Monday, April 17, 2006

Skating into form

I spent some time excavating my magazine basket, and came across a copy of The Writer's Chronicle from December 2004. I must have picked it up at the Vancouver AWP conference. There was an interview in it with Annie Finch, talking about her shift from free verse to form, a transition she says took her 20 years to make.
"I wanted to be challenged more deeply as a poet, by a more profound kind of anguage resistance, and in the end I found only form could offer me that. I got tired of feeling that the content was overpowering the words themselves; I wanted more 'opacity,' to use Charles Bertstein's term."
She began using form while doing her MFA in Creative Writing, in spite of rather than because of the guidance she found there:
"...people kept saying, 'this poem would be a lot better if you wrote it in free verse.' But I was set on training myself to use form well, so I just kept on with it."
She has several different strategies for choosing a form for a particular poem:
"When a line drifts into my head, I often recognize it as a certain meter or sense that it would be a good refrain line for a certain form, or a good chant line or part of a final couplet, that sense of where it might fit can be part of the sense it gives me. So, often the poem brings the structure with it… But sometimes it's the opposite, especially with a form I am not very familiar with yet: a poem will bug me for years, and it just won't be finished, until finally I hammer or coerce it, or let myself be coerced by it, into its right shape… And there's a third way too. I am not one of those poets who turn up their noses at the idea of using a particular structure on purpose; the shape of some of my favorite poems came first. For example, when I wrote A Carol for Carolyn for Carolyn Kizer… I wanted to write a carol for obvious reason, and I wanted it to be in amphibrachs before I even started, because that was the hardest meter I knew and I wanted to write her something special."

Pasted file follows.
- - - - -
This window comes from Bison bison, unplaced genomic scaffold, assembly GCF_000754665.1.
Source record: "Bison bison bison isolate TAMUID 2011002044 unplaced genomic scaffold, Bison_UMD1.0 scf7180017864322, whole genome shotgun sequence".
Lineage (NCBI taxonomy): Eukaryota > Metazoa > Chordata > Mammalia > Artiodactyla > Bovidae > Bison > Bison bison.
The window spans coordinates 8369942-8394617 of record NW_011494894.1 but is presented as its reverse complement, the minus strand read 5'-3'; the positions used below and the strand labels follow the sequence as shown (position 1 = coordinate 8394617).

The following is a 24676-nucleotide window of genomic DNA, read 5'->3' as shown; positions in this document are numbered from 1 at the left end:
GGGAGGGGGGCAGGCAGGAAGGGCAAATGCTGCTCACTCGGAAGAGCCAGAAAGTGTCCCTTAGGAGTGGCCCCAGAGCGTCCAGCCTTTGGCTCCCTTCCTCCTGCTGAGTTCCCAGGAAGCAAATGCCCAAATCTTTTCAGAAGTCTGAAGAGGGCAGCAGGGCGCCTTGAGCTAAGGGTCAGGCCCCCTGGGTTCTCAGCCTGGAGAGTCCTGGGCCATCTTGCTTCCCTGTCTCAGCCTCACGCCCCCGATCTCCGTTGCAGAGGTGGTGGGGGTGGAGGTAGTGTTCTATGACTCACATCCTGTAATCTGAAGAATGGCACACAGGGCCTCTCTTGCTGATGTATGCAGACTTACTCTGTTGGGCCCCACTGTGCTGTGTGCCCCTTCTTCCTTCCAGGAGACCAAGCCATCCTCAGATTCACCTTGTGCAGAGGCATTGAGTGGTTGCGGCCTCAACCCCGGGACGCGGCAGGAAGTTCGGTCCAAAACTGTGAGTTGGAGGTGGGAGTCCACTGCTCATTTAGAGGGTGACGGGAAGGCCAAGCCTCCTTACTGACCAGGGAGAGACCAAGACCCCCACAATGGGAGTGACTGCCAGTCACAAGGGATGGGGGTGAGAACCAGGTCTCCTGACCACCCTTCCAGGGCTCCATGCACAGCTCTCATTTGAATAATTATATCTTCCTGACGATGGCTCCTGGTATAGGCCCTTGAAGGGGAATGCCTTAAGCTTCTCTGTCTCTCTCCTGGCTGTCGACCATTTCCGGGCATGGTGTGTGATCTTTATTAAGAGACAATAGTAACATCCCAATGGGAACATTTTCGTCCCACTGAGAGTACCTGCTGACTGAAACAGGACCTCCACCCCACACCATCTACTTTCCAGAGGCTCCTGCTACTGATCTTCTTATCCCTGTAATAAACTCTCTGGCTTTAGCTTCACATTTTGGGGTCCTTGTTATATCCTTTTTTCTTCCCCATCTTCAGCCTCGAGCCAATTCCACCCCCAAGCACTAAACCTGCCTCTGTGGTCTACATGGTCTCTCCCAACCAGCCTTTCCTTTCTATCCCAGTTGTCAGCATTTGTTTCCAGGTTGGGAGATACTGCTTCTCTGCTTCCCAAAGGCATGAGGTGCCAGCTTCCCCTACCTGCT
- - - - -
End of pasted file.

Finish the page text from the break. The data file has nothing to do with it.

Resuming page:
A pressing engagement to hunt Easter eggs yesterday, followed by a beautiful lamb dinner, meant I only had lunch to cope with, having been wallowing in blueberry muffins since breakfast. I was startled to find a fresh skate wing in my local grocery store, which got me thinking about the last time I'd had skate in black butter, which must have been about six years ago, at my only visit to Sheekey's: a memorable meal -- and not cheap. (We even got to do a little celebrity spotting, because Janet Street-Porter was dining there that night.) Skate is the perfect fish: delicate, easy to cook, and, for all intents, boneless. Even the recipe was easy to find. So to complicate life a little bit, and because my rosemary bushes are in full bloom and begging to be used, I also made a lemon risotto which I spiked with a handful of asparagus, just because it's spring.

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1 Comments:

Anonymous Carla said...

Rosemary bushes. Bushes!! and blooming in April. We still have snow in the bush and the only thing growing are the dandelions against the south side of the house.
Carla

8:48 PM  

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